Submitted by Mari Dannenbaum Zufall

OneMedalMari_2197_low2My first distance run was around 3 miles, about 7 years ago. I was going through a difficult time in my life and much like Forrest Gump, I just felt like running. I was drawn to it, and felt noticeably calmer when I was finished. Running absolutely saved me during that time, and I just haven’t stopped since.

Since 2007, I’ve completed 7 half marathons and 2 marathons and I am in training for my third marathon now. All total, including 5k and 10k races, I’ve completed somewhere around 40 races.

Running clears my head. There are very few problems I encounter that running does not make me feel better. It takes an hour of being on my feet and working hard to make me feel like I can tackle whatever challenge I have. Running is natural to me – though it can sometimes be really hard to do, I get a lot of joy out of running.

In general, I run to stay fit, to keep me stable (it’s not fun to live in my house on a day that Mommy doesn’t get to run!), and for the joy of seeing what cool things I can do.

The beginning of 2013 was  a really challenging time with my running. Though I had run some good races in the past year, I was losing interest and felt burnt out. The training regimen was becoming like work to me, but I didn’t know what else to do and just kept up with it out of habit. I dragged my way through workouts and didn’t make many gains.

April 15, 2013 – Patriot’s Day

I remember following two of my running friends from Albuquerque, Jaynee Quintana and Arlene Espinosa, online during the Boston Marathon.  Watching as the results came in left me thinking, ‘I could do that again’. I was so caught up in following the race that day that I did very little interacting with anyone. I was so excited to see how my friends were doing, and I knew how hard they’d worked.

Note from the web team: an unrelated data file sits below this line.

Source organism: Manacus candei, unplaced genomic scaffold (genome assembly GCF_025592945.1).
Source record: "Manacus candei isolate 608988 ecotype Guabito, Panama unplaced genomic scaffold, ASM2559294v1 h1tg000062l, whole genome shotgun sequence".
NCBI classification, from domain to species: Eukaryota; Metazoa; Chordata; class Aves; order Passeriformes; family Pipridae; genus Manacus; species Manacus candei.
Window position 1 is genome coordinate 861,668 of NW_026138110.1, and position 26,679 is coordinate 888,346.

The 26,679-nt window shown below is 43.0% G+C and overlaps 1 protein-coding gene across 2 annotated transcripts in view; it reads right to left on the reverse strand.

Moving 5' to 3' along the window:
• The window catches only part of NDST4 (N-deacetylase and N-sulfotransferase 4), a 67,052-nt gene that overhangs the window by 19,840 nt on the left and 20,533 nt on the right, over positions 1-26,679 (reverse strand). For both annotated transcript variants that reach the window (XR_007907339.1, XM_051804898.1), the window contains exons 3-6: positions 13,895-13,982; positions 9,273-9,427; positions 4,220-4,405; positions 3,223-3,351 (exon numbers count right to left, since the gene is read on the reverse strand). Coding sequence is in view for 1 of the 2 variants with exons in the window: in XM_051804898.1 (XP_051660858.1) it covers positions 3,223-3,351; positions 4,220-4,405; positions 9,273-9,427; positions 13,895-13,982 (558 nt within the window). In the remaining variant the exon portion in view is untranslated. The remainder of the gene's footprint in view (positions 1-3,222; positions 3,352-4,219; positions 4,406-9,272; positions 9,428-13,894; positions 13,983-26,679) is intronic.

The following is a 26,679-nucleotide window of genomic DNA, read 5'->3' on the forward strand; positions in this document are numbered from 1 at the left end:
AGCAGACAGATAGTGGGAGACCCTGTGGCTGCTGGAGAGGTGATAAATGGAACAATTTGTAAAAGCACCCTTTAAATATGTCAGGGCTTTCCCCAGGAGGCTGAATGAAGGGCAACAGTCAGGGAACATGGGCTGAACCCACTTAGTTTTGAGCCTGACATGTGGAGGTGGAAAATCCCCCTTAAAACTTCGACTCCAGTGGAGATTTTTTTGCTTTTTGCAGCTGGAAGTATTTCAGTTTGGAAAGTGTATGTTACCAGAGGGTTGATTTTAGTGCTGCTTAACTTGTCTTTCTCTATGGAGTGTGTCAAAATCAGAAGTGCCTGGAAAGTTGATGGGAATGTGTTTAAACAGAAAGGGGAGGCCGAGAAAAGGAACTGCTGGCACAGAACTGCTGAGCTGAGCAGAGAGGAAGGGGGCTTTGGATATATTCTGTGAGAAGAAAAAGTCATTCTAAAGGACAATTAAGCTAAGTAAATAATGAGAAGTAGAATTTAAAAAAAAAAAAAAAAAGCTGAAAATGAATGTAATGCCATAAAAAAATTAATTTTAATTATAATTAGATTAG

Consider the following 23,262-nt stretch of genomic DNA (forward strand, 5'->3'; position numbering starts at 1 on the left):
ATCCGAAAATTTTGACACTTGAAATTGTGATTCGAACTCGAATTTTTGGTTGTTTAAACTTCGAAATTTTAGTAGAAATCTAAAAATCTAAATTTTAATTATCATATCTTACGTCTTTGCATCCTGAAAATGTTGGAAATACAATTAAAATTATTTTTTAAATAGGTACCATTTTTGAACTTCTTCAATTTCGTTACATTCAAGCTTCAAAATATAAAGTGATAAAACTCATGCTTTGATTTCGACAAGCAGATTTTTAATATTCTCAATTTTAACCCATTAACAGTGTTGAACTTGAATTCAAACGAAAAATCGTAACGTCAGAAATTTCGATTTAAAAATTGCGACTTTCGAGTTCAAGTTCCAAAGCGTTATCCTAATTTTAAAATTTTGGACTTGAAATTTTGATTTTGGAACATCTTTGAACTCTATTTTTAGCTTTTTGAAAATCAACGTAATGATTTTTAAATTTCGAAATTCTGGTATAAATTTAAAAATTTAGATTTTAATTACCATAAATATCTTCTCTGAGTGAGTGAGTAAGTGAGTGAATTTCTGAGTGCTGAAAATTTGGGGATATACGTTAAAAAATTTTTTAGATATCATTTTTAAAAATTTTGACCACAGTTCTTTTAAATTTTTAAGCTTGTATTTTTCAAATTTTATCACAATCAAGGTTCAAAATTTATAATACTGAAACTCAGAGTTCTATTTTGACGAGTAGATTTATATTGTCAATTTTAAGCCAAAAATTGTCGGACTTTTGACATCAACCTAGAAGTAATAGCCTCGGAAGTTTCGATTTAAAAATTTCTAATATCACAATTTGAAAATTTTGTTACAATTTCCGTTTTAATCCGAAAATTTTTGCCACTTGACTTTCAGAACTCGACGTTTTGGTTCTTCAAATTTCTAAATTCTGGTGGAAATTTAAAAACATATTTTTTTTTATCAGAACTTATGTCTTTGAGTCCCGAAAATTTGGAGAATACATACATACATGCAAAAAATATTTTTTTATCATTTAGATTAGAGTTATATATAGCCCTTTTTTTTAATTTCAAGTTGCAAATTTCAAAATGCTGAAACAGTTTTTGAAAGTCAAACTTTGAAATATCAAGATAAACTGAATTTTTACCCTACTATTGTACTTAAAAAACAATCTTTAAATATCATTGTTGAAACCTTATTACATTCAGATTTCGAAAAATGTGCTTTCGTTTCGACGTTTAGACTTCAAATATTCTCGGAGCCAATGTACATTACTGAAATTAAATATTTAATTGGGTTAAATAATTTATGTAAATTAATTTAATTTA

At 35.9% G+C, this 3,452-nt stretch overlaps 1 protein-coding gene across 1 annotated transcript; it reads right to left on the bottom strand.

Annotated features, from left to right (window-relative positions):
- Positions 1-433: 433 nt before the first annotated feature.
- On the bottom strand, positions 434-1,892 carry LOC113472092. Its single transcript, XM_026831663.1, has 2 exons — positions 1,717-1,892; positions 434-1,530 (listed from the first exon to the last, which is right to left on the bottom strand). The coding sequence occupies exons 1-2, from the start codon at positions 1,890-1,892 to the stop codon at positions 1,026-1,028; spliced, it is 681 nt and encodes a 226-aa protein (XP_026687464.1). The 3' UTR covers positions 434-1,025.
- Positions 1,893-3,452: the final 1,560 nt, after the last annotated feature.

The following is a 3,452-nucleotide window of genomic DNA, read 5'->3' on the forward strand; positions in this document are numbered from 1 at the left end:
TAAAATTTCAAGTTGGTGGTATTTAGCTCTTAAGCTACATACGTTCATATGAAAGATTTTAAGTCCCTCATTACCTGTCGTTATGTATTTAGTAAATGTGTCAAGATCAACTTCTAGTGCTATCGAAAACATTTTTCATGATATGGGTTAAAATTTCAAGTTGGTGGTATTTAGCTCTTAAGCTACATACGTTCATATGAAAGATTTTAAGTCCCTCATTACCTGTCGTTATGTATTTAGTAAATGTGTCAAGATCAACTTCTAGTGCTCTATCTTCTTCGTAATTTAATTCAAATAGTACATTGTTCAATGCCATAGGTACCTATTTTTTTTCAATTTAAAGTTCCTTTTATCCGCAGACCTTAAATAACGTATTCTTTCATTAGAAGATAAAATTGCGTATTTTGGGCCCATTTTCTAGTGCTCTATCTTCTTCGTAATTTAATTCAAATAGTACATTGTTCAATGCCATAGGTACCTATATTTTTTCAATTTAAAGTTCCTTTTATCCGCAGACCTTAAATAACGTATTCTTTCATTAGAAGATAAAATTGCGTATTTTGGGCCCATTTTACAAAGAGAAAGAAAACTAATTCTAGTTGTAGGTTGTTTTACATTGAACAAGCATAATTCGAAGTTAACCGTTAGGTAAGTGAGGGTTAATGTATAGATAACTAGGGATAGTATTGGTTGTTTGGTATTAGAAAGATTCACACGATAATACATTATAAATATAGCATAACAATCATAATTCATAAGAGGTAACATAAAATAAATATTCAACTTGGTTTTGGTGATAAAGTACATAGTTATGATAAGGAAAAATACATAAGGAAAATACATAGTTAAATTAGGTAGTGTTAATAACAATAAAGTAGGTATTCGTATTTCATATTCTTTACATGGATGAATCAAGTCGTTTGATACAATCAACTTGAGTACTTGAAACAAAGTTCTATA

The bombs hit shortly after they completed their marathon. I was, at first, watching everything unfold on social media, and was horrified and feeling helpless. Not knowing what else to do, I did what seemed natural. I ran. After work I went to the gym to run on the treadmill so I could watch the news coverage. It shocked me, and made me feel like my people and friends had been personally attacked. As I watched nonstop news coverage and began to hear stories of the victims, I felt like I needed to do something.

I decided on the next day that for the remainder of the year, I would train in honor of those who were victims. I made the decision to donate a quarter to the Challenged Athlete’s Foundation for each mile I ran until December 31, but wanting to maximize my donation, knew that I would have to increase my mileage. It was then that I knew I had to train for another marathon.  I will be running in the Twin Cities Marathon on October 6, 2013.

As of now, I have 677 quarters saved in a jar, visual evidence to me of the work I’ve put in this year on my feet for people who did nothing but show up to run or watch a race, just being in the wrong place at the wrong time. It makes me proud to show my children in concrete terms the work I’ve done. I won’t say that every run since April 16 has been fulfilling, or even fun, but knowing that my running will end up benefiting someone, even in a small way, makes me keep going. At this point, I’m so used to it, it’s just a natural thing now to walk in the front door and go put quarters in the jar at the end of the run. I’m hoping in some small way that my running will make a difference for others, and that hope keeps me moving forward.